Team USA swimmer Missy Franklin visited Atlanta last week to greet winners of the Minute Maid #doingood promotion, which invited fans of the brand to share how a parent in their life is #doingood. Franklin – who’s featured alongside her parents in a Minute Maid tearjerker – selected five winners to join her for a private breakfast. We caught up with the affable 21-year-old athlete the next morning for a conversation about the Rio 2016 Olympic Games, her life inside and outside the pool, and what the Minute Maid campaign means to her family.

You just got back from Rio de Janeiro a few weeks ago. How was it?

Incredible! I was really grateful to be a part of another amazing Olympics. Rio did such a great job putting on the Games. The village, competition venue and training facility were all beautiful. And the Brazilian people totally blew me way… they were so loving and so excited to host. Their energy was contagious.

How would you compare the Rio Games to London 2012, where you made your Olympic debut?

London was the perfect Olympics for me to start on the scene. Everyone there speaks English, and everything about it was easy and seamless. Rio was seamless, too, thanks to all the hard work that went into staging these Games. But personally, it was really different this time around. I had more experience, and more international travel and competition under my belt. I was only 17 in London, so there was no pressure. I was just enjoying it. This time, I had experienced what it was like to be a big medal contributor to Team USA and to give so much to my teammates through my performance in the pool… that’s the best feeling in the word. I wanted to do it again, but I think I probably put too much pressure on myself. So the experience was not as enjoyable. To underperform and not deliver the results you know you’re capable of is about the worst feeling in the world after four years of hard work.

Missy Franklin Breakfast

Will you convert your disappointment into motivation?

It’s a lot of heartbreak. Before I get to the motivation part, I have to go through the healing and make sure I’m still doing this for the right reasons and getting back to the fun aspects of the sport. Because I’m at my best when I’m having fun. I think I lost a lot of that this year. Once I get there, I think that motivation will come back.

Is there such thing as an off-season for you?

This is it! Right now, just after our quadrennial, is the longest break athletes will take. I’ll be getting back in the water soon. I will have taken a six-week break, which is the longest I’ve ever taken in my life. It’s been a really good, much-needed break. But I’m definitely antsy to get back in the pool!

So what’s next for you? Are you back in school?

I’m taking online classes right now, which gives me chance to take a little breather after Rio instead of going back. I’ll start up classes on campus at (UC) Berkeley this spring. And I can’t wait!

When you’re training, what does your average day look like?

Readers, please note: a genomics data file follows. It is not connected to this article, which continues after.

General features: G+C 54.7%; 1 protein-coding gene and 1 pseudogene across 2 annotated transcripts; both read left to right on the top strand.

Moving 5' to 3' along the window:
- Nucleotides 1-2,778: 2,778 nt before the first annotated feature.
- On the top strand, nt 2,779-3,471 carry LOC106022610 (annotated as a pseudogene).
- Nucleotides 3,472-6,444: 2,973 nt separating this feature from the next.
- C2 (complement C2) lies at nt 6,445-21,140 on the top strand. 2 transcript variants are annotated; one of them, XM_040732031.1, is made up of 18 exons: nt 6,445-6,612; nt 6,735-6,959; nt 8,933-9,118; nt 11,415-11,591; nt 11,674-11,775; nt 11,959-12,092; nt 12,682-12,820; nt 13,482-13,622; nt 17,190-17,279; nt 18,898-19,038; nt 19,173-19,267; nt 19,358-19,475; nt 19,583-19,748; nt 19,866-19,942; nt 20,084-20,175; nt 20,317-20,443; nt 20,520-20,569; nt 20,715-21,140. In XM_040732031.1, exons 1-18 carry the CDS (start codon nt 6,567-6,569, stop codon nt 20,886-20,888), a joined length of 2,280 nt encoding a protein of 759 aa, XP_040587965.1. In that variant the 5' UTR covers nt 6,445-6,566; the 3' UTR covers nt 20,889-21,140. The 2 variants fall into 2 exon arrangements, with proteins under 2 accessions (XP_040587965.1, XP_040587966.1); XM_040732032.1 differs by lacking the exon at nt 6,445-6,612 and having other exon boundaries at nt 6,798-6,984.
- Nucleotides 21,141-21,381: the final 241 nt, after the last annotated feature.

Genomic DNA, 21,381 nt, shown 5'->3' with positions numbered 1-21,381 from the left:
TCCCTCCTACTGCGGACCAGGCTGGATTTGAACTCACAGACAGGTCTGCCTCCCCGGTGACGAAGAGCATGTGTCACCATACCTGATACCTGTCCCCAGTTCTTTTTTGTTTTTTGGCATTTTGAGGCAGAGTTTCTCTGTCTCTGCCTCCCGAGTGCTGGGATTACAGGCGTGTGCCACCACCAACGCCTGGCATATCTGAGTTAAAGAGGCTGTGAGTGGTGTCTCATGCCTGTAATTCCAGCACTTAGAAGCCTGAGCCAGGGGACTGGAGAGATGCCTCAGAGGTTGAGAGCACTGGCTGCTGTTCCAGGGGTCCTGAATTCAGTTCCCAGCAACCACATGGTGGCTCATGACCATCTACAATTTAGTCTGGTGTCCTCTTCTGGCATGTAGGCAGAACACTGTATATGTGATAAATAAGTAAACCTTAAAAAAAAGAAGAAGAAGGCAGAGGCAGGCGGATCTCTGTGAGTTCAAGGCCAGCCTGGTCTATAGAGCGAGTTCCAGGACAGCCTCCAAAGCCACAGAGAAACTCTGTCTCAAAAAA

We’ll swim twice a day and have either a weights or dry land session. I’ll get up at 5 a.m., make myself breakfast and go swim from 6 to 8, then have one or two classes. I’ll then have a little time to rest and eat lunch before a weights session from 1 to 2 and a second swim practice from 2 to 4. I’ll usually finish my day with another class. Then I’ll go home, make dinner, do my homework, go to bed and repeat! It’s a grind, but I love it. Going to bed so exhausted and knowing you’ve earned that exhaustion is a great feeling.

Missy Franklin Breakfast

What do you like to do outside the pool?

Having time off has enabled me to try fun things I’m not used to. I started doing bar classes, and I love them! It’s essentially a ballet class… you use the ballet bar with hand weights. It’s a full-body workout and so different than anything I’ve done before. It focuses on small muscles and small movements to deliver full benefits. I’ve also been doing spin classes and yoga almost every day.

Do swimmers spend time in the water for fun?

We do! Water is something I feel really close to. It brings me a lot of peace and a lot of joy. Even on our days off, we’ll lay out by the pool, hop in and splash around. I’m not about to get in and do a workout on my day off, but I’ll definitely relax around the pool.

'I’m starting to see myself grow into the woman I want to become. I’ve gained more independence and had opportunities to choose for myself the impact I want to have and the difference I want to make. It’s been really special and makes me so excited for the years to come.'


How would you compare the 17-year-old Missy to the 21-year-old Missy?

She’s really similar in a lot of ways. Same values, same foundation. And when you have such a strong foundation, you change and grow, but what truly maters to you stays the same. But I’ve experienced so many new things over the last four years… going to college for two years, new coaching, being a collegiate athlete. I’ve learned so much about being a person and an athlete. I’m starting to see myself grow into the woman I want to become. I’ve gained more independence and had opportunities to choose for myself the impact I want to have and the difference I want to make. It’s been really special and makes me so excited for the years to come.